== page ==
Originally Posted by Darthprater
Guys, I’ve had my 790 for about 6 months now. I’m projecting onto a 140” Severtson white 1.3 gain screen. My room is completely light controlled. I feel a bit disappointed with the black levels that I’m seeing. Even when the projected image is all black, I’m still seeing a large amount of just gray. Are the “OLED-like” black levels just blown out of proportion?
Btw my ceilings are black, walls are dark gray and the carpet is a burgundy color. I can understand that there will be some reflections, and I have black velvet that I’m getting close to putting up on the back wall and first 6 feet of the side walls/ ceiling, but like I said, even with al all-black screen being displayed, it is like an edge-lit LCD screen. Not really black.
Also, there appears to be some vertical streaking on lettering when the screen has a black background...is this normal?
Yes, OLED like black levels is a massive exaggeration. Even with the best room in the world the optical ANSI contrast of the projector light engine is somewhere under 300:1, and the black levels achieved even in full off are much, much higher than those of an OLED. Couple to that the fact that many good projector rooms are black holes, yet OLEDs are more often used in rooms that are not perfectly black, and you are further increasing the disparity between the observed blacks and their surroundings.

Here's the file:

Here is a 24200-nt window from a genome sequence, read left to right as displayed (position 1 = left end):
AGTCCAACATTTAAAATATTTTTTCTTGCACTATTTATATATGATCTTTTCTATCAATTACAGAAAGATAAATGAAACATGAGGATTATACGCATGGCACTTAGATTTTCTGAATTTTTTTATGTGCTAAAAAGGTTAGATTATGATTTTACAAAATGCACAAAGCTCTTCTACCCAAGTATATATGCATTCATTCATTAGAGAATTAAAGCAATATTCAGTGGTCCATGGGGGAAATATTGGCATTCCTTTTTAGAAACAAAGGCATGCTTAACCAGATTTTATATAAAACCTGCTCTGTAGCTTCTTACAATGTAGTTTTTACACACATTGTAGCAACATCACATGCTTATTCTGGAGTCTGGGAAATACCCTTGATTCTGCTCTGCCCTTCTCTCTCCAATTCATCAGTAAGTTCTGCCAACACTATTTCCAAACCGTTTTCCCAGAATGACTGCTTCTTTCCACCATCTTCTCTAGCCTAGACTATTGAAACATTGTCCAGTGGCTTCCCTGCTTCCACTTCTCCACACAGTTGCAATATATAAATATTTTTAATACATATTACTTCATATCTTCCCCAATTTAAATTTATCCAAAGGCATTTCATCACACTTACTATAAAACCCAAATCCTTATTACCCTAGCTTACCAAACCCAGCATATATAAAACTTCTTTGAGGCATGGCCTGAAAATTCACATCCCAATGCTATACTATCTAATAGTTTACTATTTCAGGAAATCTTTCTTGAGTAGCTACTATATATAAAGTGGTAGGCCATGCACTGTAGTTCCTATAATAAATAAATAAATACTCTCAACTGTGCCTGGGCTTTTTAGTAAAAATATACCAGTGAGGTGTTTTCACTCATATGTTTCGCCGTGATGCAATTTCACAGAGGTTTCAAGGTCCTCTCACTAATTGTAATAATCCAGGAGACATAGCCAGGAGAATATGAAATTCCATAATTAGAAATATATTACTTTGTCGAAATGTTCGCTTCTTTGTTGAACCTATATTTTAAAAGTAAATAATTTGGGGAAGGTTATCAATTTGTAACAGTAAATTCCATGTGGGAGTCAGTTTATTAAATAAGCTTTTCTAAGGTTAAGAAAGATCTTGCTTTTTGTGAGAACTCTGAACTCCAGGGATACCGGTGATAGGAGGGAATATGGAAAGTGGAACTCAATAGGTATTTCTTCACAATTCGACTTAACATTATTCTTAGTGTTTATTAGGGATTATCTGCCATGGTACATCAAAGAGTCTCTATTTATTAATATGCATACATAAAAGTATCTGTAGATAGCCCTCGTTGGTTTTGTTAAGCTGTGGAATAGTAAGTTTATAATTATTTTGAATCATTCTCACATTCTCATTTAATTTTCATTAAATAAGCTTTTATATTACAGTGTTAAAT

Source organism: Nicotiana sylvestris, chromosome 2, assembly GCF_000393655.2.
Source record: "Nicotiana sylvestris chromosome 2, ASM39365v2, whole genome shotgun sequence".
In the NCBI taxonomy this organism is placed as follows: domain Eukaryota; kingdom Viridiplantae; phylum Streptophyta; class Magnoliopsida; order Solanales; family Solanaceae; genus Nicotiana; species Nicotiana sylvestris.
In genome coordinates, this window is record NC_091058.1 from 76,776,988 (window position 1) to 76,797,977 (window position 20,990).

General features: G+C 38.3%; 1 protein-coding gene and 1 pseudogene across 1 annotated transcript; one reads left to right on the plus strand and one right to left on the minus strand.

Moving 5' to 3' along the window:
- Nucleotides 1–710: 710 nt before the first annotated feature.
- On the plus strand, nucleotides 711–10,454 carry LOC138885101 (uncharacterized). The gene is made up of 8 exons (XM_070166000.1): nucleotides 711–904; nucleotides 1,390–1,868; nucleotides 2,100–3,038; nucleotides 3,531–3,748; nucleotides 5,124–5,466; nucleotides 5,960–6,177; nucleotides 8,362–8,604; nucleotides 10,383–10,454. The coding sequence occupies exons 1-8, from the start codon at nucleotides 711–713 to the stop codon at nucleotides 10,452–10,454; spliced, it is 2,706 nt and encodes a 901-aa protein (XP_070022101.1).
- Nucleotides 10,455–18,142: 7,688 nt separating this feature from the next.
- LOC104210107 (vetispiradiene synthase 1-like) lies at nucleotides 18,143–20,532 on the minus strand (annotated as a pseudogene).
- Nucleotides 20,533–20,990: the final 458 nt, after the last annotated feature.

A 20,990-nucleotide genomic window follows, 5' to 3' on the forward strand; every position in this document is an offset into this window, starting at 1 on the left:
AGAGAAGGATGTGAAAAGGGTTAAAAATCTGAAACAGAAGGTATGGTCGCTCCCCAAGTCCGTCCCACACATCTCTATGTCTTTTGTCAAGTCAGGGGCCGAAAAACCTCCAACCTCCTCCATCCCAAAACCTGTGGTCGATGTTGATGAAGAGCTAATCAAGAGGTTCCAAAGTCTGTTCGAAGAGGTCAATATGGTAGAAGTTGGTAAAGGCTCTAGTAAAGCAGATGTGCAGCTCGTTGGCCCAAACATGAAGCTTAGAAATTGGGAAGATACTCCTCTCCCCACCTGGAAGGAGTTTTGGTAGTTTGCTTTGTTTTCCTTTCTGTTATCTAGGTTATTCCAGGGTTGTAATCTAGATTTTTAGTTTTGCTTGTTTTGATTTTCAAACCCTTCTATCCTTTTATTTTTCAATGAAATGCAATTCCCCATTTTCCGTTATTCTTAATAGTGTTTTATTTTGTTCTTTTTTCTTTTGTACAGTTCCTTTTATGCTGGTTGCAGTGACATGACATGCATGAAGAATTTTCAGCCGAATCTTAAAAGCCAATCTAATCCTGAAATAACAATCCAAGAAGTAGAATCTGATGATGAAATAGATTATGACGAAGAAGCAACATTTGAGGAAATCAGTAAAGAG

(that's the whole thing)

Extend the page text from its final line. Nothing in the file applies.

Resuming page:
I find the worst scenes visually are actually murkier scenes with low APL; because in these scenes the eye's adaptation, without there being any other strong light in view, is able to allow the black of the screen wall to really make the projected grey of the image stand out. Note when I say "worst" - these scenes still look much better on a JVC than most other projectors (save for dual-modulation beasts), but OLED they're certainly not.
You can of course improve the projected black by closing the iris. If you have the means to calibrate, setting your SDR peak to 48 to 56 nits using the iris might let you close the iris and get a proportionally darker black than you otherwise would have. Running in high lamp if you don't already would allow you to close the iris further for the same peak output, again getting you a better black level for the same peak white. However it is unlikely to make a huge difference; you can see in the attached chart that the eye is able to adapt over time to see some phenomenally dark levels.
Vertical streaking is par for the course.